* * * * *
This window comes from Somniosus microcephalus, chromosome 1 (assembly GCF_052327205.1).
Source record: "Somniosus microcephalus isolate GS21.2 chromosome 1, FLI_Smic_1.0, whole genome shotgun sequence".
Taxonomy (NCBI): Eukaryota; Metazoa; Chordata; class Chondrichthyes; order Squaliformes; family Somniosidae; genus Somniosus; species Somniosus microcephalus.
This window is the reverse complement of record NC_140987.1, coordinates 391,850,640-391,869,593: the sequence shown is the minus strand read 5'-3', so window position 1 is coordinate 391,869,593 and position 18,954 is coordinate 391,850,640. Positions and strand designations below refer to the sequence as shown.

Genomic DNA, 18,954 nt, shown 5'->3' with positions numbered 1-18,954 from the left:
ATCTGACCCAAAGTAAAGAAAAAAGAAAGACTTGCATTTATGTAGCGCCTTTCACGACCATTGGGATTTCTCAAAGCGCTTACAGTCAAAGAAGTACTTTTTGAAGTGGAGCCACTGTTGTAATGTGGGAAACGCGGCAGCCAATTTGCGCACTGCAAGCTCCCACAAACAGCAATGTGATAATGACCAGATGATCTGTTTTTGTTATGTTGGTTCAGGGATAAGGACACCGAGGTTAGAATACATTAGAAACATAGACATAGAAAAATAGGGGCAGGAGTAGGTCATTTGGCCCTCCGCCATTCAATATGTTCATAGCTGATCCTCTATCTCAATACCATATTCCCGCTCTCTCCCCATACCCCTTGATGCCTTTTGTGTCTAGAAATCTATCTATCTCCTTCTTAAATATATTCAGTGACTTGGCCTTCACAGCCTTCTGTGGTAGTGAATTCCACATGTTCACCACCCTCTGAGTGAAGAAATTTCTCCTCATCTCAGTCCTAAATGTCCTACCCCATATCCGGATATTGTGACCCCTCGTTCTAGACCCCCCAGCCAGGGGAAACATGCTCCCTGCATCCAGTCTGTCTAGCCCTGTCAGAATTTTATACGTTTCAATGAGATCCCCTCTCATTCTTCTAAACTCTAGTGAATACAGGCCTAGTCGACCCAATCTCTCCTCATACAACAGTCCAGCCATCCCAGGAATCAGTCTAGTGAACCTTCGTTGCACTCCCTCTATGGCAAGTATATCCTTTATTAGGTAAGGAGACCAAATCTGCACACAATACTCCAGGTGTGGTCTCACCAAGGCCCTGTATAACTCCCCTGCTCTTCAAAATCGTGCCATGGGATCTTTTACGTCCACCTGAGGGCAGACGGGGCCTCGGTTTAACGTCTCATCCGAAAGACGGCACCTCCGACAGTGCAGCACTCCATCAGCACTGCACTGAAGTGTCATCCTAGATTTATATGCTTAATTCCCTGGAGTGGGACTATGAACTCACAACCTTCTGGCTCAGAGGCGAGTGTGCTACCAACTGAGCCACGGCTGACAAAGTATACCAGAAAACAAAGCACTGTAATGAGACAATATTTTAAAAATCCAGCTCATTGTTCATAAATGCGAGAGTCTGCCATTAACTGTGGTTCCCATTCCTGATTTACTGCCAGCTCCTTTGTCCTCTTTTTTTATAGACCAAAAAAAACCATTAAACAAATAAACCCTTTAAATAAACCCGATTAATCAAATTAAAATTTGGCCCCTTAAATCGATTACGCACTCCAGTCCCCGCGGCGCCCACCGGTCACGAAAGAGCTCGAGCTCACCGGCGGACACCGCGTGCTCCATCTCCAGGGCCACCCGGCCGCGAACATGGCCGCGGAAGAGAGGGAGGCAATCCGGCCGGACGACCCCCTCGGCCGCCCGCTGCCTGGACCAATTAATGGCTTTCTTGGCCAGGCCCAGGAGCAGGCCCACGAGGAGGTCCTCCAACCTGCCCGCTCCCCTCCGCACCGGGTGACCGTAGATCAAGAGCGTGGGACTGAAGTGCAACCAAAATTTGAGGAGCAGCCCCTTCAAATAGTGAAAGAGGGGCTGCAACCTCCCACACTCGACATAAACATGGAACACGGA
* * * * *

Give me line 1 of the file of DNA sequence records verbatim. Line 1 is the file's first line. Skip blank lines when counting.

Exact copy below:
This window comes from Somniosus microcephalus, chromosome 1 (assembly GCF_052327205.1).